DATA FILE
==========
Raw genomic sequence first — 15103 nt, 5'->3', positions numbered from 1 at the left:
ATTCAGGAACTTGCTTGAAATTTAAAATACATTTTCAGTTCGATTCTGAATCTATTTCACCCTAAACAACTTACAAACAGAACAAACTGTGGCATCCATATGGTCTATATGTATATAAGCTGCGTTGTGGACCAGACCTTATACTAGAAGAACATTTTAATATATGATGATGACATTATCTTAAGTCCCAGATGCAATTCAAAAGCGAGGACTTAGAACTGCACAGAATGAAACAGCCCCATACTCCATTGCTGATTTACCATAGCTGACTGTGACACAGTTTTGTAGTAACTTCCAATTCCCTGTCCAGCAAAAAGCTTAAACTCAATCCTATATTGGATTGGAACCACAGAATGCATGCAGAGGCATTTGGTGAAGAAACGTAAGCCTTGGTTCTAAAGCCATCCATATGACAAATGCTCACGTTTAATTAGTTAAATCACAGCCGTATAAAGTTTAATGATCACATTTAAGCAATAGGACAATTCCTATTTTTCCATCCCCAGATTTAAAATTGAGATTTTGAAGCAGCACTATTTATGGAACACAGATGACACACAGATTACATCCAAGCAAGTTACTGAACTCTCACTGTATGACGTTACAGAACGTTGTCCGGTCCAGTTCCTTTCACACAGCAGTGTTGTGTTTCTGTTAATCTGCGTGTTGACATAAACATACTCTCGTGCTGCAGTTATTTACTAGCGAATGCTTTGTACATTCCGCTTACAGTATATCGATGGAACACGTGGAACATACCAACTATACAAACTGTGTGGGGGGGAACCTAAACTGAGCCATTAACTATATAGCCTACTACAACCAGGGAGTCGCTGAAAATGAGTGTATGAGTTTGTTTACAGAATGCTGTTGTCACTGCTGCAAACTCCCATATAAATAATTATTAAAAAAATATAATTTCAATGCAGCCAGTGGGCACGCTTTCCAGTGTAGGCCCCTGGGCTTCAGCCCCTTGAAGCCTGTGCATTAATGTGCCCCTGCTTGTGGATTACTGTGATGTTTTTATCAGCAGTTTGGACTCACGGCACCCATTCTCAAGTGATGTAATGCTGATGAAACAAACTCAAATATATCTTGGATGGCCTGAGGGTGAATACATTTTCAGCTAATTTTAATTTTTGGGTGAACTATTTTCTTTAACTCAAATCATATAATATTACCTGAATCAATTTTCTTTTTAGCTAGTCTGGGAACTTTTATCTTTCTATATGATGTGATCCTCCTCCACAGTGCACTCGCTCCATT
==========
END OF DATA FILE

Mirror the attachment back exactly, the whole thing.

Raw genomic sequence first — 15103 nt, 5'->3', positions numbered from 1 at the left:
ATTCAGGAACTTGCTTGAAATTTAAAATACATTTTCAGTTCGATTCTGAATCTATTTCACCCTAAACAACTTACAAACAGAACAAACTGTGGCATCCATATGGTCTATATGTATATAAGCTGCGTTGTGGACCAGACCTTATACTAGAAGAACATTTTAATATATGATGATGACATTATCTTAAGTCCCAGATGCAATTCAAAAGCGAGGACTTAGAACTGCACAGAATGAAACAGCCCCATACTCCATTGCTGATTTACCATAGCTGACTGTGACACAGTTTTGTAGTAACTTCCAATTCCCTGTCCAGCAAAAAGCTTAAACTCAATCCTATATTGGATTGGAACCACAGAATGCATGCAGAGGCATTTGGTGAAGAAACGTAAGCCTTGGTTCTAAAGCCATCCATATGACAAATGCTCACGTTTAATTAGTTAAATCACAGCCGTATAAAGTTTAATGATCACATTTAAGCAATAGGACAATTCCTATTTTTCCATCCCCAGATTTAAAATTGAGATTTTGAAGCAGCACTATTTATGGAACACAGATGACACACAGATTACATCCAAGCAAGTTACTGAACTCTCACTGTATGACGTTACAGAACGTTGTCCGGTCCAGTTCCTTTCACACAGCAGTGTTGTGTTTCTGTTAATCTGCGTGTTGACATAAACATACTCTCGTGCTGCAGTTATTTACTAGCGAATGCTTTGTACATTCCGCTTACAGTATATCGATGGAACACGTGGAACATACCAACTATACAAACTGTGTGGGGGGGAACCTAAACTGAGCCATTAACTATATAGCCTACTACAACCAGGGAGTCGCTGAAAATGAGTGTATGAGTTTGTTTACAGAATGCTGTTGTCACTGCTGCAAACTCCCATATAAATAATTATTAAAAAAATATAATTTCAATGCAGCCAGTGGGCACGCTTTCCAGTGTAGGCCCCTGGGCTTCAGCCCCTTGAAGCCTGTGCATTAATGTGCCCCTGCTTGTGGATTACTGTGATGTTTTTATCAGCAGTTTGGACTCACGGCACCCATTCTCAAGTGATGTAATGCTGATGAAACAAACTCAAATATATCTTGGATGGCCTGAGGGTGAATACATTTTCAGCTAATTTTAATTTTTGGGTGAACTATTTTCTTTAACTCAAATCATATAATATTACCTGAATCAATTTTCTTTTTAGCTAGTCTGGGAACTTTTATCTTTCTATATGATGTGATCCTCCTCCACAGTGCACTCGCTCCATT